How to Make Life Changes, In Four Lines

Change is hard. Forming a new habit (especially those that are good for you) is hard. One of the most challenging, and rewarding habit I’ve been practicing for over six years is daily meditation.

How I Started Meditating

Meditation was prescribed as one tool I can use to manage anxiety and stress. I knew from all the research that meditation is good for me. Yet, I could not make it part of my daily routine.

You see, I thought in order to be a “good” meditator, I had to meditate for at least 45 minutes per day. I would do this for several days, feel discouraged and quit. Weeks would go by, I would notice the anxiety and stress creeping back into my life again so I would once again, recommit to meditating for 45 minutes.

Then my teacher suggested that I let go of the struggle and meditate for just a few minutes. Everyday. I started with just 6 minutes. I paid attention to the joy and delight of carving out a few minutes of silence where I paid attention to my inner world, free from external distractions. I increased slowly, over time. 

Even now, after many years, I give myself the permission to sit for just a few minutes — especially on those days where it feels like the last thing I have time to do is meditate.

Earlier this year, I went on a month-long silent meditation retreat. This could not have happened without a regular and consistent home practice.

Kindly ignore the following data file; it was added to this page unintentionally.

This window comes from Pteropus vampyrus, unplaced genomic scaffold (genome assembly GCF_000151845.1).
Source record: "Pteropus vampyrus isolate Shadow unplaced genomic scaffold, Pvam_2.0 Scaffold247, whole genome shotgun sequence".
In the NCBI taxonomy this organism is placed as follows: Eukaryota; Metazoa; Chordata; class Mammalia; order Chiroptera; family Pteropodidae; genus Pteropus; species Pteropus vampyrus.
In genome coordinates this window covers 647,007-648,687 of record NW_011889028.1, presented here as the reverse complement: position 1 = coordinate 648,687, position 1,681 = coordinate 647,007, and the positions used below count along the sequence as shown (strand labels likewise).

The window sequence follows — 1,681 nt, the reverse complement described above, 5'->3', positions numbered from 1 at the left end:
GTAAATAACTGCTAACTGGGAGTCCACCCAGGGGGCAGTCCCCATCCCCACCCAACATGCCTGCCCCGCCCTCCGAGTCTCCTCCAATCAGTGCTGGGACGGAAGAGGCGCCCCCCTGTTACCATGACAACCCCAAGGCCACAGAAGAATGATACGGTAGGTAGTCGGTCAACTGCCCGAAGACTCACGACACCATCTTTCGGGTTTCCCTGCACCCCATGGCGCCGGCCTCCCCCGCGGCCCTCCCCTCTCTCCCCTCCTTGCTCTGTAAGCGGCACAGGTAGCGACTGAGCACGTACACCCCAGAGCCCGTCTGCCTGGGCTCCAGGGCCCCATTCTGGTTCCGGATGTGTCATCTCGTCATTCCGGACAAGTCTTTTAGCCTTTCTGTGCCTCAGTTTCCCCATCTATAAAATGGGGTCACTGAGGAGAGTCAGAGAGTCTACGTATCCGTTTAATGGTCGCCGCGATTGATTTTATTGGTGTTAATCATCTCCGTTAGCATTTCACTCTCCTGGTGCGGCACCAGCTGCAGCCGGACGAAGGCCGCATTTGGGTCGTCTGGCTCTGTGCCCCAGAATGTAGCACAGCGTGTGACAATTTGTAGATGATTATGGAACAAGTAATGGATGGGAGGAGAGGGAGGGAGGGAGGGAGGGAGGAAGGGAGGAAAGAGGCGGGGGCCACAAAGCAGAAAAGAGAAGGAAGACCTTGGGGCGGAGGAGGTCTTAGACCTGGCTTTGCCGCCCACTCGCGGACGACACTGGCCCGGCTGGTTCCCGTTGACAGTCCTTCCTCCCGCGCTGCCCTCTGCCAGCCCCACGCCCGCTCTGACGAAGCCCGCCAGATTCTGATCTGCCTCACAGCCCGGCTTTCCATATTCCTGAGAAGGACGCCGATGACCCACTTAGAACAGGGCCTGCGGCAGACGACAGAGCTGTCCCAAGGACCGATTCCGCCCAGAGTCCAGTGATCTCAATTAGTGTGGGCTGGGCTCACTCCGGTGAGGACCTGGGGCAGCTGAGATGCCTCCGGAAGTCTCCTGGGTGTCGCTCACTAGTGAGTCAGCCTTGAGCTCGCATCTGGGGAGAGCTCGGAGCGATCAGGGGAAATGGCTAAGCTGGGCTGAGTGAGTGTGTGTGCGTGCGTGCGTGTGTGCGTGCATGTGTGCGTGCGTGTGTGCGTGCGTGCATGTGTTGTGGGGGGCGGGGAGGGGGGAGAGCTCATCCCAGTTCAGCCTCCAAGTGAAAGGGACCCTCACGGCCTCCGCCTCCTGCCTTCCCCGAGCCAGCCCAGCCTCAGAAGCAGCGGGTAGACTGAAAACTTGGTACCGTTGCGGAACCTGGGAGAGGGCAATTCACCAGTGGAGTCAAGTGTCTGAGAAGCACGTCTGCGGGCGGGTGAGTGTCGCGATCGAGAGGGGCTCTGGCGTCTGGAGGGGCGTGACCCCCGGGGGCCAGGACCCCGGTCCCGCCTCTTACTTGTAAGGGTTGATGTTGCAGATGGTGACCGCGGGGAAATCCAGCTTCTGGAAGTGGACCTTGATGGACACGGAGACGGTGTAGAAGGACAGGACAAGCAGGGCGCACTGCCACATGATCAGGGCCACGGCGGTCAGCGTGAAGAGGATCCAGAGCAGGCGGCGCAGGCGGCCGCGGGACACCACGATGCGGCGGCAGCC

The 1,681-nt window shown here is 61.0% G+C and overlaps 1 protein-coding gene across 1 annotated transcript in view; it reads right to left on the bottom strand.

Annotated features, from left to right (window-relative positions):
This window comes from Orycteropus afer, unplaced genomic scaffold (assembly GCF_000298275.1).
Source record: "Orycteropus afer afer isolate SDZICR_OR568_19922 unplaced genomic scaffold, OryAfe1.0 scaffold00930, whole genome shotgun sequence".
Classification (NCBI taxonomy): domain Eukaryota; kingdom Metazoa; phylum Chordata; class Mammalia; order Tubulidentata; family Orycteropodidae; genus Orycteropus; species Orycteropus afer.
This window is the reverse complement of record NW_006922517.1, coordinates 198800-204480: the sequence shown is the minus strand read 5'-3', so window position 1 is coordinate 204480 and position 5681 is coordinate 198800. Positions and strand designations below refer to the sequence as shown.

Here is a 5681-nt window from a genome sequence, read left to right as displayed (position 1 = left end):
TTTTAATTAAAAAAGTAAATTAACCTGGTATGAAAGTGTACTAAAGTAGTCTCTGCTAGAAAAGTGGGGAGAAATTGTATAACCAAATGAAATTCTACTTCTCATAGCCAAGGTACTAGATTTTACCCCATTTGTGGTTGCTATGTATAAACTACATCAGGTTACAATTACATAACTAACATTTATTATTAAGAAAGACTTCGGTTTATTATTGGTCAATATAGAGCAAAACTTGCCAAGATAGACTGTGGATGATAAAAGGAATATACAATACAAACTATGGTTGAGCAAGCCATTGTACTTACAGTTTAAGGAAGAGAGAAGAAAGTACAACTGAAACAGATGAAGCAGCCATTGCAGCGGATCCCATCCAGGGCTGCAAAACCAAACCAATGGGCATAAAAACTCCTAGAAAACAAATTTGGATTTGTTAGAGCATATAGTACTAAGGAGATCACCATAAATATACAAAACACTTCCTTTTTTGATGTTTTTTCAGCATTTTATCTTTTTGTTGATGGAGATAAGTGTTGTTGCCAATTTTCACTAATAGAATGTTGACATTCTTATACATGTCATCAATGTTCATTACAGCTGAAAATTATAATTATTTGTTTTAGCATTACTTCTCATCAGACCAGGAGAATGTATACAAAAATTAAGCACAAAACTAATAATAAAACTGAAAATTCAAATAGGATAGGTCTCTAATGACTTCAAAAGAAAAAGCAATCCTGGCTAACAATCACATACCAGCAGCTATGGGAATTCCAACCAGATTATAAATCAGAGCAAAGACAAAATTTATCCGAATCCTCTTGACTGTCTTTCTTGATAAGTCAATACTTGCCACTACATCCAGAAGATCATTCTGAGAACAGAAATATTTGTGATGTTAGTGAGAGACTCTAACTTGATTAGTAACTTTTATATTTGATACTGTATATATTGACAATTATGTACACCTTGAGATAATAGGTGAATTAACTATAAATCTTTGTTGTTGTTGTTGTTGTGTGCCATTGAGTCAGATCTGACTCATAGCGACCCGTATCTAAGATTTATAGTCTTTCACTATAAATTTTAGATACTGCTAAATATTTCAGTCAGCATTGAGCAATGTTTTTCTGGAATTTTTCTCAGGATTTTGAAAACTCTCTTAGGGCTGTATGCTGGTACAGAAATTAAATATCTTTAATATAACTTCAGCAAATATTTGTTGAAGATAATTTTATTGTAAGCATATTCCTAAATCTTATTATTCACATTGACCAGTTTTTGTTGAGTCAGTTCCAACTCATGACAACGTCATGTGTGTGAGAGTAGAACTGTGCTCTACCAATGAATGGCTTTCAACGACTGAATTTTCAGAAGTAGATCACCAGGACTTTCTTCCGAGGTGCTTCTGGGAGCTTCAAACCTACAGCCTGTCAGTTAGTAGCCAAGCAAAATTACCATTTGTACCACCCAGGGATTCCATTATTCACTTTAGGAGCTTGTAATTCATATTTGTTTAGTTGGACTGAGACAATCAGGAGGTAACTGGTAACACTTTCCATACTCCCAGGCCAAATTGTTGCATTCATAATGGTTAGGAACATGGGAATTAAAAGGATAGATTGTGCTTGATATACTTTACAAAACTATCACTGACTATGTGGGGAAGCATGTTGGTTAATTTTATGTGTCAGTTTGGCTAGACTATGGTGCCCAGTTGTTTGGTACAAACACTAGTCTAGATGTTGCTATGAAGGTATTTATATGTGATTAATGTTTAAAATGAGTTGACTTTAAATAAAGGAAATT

I feel more ease, joy, and satisfaction in life. I feel less tangled with the endless thought loops. I am more able to pay attention to what is happening in the moment, to focus on the people and things that truly matter.

I read the following over on Zen Habits blog. Leo Babauta wrote:

  1. Start very small.
  2. Do only one change at a time.
  3. Be present and enjoy the activity (don’t focus on results).
  4. Be grateful for every step you take.

When I work with lawyers, often, they get stuck and feel overwhelmed because they are trying to do too much, change too quickly and force their way through their struggles rather than take a gentler, smarter approach.

This is one of the reasons for creating Mindful Pause. It contains small, bite-sized practices that can be done in just 0.1 hour per day. I’m launching it as a 31-day challenge, starting January 5th but you’re welcome to go through all the modules on your own timeline. Today is the last day to save $100 and register for $249. (Use the discount code: EASE100)

Join me and start 2018 by giving yourself the gift of time — to yourself and for yourself.